The particulate filters (the pre-filters and the HEPA filter) actually filter more effectively as they load up. We’ve tested our filters with 14 pounds of smoke particulates and they had almost no effect on the airflow.
To ensure the particulate filters last as long as possible, we designed the bottom end bell to have the proper standoff depth so the airflow is diffused and hits the filters over their entire surface. The airflow needs distance to slow down and spread out as it goes from the 4 inch round intake port (12 square inches) to the 12 inch square HEPA filter (144 square inches).
The carbon adsorber attracts and traps gases, molecule by molecule onto the surface of the carbon. Water vapor is one of the gases the carbon adsorbs. Because of this, we recommend keeping the Safe Cell sealed with the shipping caps when not in use so that the performance of the carbon is not degraded by adsorbing water vapor from the atmosphere.
If not used and kept in the original packaging in a climate controlled environment, we recommend replacing the HEPA after six years and the carbon adsorber after three years. See our replacement filter page for more information.
One more note on replacement filters: after the nuclear incident in Japan in 2011, we were sold out of filters within a couple of days. If there is a nuclear event anywhere in the world, we will probably be back ordered on Safe Cells and replacement filters. Every Safe Cell installation should have a complete set of replacement filters.
The automatic ventilation blower is a separate blower that use the same ventilation pipes and intake hose as the Safe Cell to provide unfiltered fresh air ventilation for your shelter. You take the flexible air intake hose off the Safe Cell and attach it to the automatic ventilation blower. There is no scenario where you would need both of them at the same time. You either need filtered air, or you don’t. When there is no threat outside, you leave the intake hose hooked to the automatic blower and set the timer to turn it on every day to keep the air in your shelter fresh and remove condensation.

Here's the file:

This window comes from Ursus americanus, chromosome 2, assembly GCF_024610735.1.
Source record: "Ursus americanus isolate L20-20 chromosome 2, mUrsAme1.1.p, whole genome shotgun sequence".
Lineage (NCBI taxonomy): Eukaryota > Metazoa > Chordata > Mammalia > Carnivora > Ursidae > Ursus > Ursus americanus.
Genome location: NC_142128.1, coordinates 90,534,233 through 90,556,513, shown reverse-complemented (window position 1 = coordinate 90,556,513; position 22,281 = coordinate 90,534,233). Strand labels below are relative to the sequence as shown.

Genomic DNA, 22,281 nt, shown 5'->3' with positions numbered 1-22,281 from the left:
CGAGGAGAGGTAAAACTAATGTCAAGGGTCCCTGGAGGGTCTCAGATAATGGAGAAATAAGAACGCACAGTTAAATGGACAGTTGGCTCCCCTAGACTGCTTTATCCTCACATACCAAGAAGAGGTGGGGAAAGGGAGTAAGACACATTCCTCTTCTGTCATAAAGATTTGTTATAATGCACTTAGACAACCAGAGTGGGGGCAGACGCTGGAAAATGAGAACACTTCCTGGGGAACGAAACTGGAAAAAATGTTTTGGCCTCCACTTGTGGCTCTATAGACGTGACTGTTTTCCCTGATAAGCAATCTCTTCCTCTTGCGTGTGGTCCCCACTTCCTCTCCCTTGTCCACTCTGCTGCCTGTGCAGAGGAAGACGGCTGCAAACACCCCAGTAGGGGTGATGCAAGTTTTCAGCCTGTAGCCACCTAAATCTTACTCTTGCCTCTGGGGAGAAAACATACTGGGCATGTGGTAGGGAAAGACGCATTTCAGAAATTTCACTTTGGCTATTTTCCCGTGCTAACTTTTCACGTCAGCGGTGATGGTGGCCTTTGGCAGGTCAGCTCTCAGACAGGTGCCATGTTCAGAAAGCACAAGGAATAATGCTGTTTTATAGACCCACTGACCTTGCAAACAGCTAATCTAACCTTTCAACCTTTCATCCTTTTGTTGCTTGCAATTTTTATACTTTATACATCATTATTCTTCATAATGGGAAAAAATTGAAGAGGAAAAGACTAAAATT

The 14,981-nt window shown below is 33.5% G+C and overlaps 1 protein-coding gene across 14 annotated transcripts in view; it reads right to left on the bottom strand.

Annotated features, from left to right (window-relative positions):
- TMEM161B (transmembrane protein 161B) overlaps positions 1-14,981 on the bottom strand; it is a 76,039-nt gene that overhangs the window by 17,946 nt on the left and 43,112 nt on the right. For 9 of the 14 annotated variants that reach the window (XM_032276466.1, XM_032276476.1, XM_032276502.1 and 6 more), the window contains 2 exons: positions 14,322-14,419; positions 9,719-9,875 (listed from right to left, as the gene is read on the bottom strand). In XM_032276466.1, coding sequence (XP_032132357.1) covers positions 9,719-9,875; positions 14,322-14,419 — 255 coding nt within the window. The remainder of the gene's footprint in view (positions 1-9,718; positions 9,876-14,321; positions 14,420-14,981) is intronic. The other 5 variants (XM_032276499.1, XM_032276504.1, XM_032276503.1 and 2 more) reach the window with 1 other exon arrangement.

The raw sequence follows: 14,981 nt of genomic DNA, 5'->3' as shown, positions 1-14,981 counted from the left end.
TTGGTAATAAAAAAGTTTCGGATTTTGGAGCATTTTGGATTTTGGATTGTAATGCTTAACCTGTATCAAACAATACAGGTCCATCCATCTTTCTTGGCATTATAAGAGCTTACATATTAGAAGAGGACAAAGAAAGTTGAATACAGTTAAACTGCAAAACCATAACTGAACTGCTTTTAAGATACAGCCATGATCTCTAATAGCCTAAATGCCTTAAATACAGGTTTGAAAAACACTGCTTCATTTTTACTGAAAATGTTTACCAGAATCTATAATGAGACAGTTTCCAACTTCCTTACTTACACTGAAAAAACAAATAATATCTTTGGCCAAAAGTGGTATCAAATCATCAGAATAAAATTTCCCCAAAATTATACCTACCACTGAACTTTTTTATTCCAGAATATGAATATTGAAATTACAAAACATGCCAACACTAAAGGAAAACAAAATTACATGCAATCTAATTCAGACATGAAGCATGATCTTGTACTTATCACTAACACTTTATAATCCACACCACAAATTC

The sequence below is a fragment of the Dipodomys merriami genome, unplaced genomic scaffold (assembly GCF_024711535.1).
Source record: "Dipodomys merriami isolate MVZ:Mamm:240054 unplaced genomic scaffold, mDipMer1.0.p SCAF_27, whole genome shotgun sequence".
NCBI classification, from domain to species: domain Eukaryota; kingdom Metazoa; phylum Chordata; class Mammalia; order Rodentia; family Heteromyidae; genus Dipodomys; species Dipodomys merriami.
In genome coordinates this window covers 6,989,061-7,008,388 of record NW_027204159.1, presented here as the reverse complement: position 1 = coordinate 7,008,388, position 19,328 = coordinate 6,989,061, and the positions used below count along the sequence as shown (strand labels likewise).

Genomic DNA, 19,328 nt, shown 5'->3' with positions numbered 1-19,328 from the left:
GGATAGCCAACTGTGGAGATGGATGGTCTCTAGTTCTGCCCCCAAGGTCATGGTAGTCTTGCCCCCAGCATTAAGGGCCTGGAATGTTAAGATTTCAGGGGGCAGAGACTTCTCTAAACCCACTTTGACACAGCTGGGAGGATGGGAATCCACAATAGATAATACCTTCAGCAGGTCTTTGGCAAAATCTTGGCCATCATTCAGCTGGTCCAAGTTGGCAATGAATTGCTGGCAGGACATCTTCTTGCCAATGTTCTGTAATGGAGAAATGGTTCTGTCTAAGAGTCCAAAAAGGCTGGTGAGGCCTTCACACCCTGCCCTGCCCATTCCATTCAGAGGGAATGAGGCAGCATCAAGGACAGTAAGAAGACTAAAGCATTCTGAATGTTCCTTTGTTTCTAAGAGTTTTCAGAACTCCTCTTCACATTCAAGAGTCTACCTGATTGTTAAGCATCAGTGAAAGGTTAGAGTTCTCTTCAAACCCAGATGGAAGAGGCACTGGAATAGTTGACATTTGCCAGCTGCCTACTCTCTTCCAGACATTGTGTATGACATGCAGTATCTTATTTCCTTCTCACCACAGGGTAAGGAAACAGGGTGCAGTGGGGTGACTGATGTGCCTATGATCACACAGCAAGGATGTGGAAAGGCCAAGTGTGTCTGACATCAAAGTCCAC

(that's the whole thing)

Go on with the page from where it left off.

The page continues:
When there is a threat outside and you go into your shelter, you remove the shipping caps on the Safe Cell and take the intake hose off the automatic ventilation blower and put it on the intake port of the Safe Cell. The hose ends have quick disconnect slip fit so it takes very little time to do this. You can hold your breath while you move the intake hose and hit the on button.
Other air filtration systems (Beth El, Andair, Lunor, and Temet) have a “fresh air” mode where they bypass the filter cartridge and bring in unfiltered air. This put hours on the same blower that the filtration system uses. You may need those hours in during an NBC event. The separate automatic ventilation blower is easily replaceable and does not put any hours on the blower inside the Safe Cell.
Our NBC air filtration systems have been determined to be a munition and subject to export restrictions so we cannot ship them out of the United States.
Even with an export license, we cannot export them for civilian use. Other countries like Switzerland and Israel that have a tradition of civilian bomb shelters have laws that allow for exporting their filtration systems.
The US laws are very clear. There are chemical and biological agents in The United States Munitions Lists. If you build a filtration system that is effective against them, it is considered a munition and the export is controlled.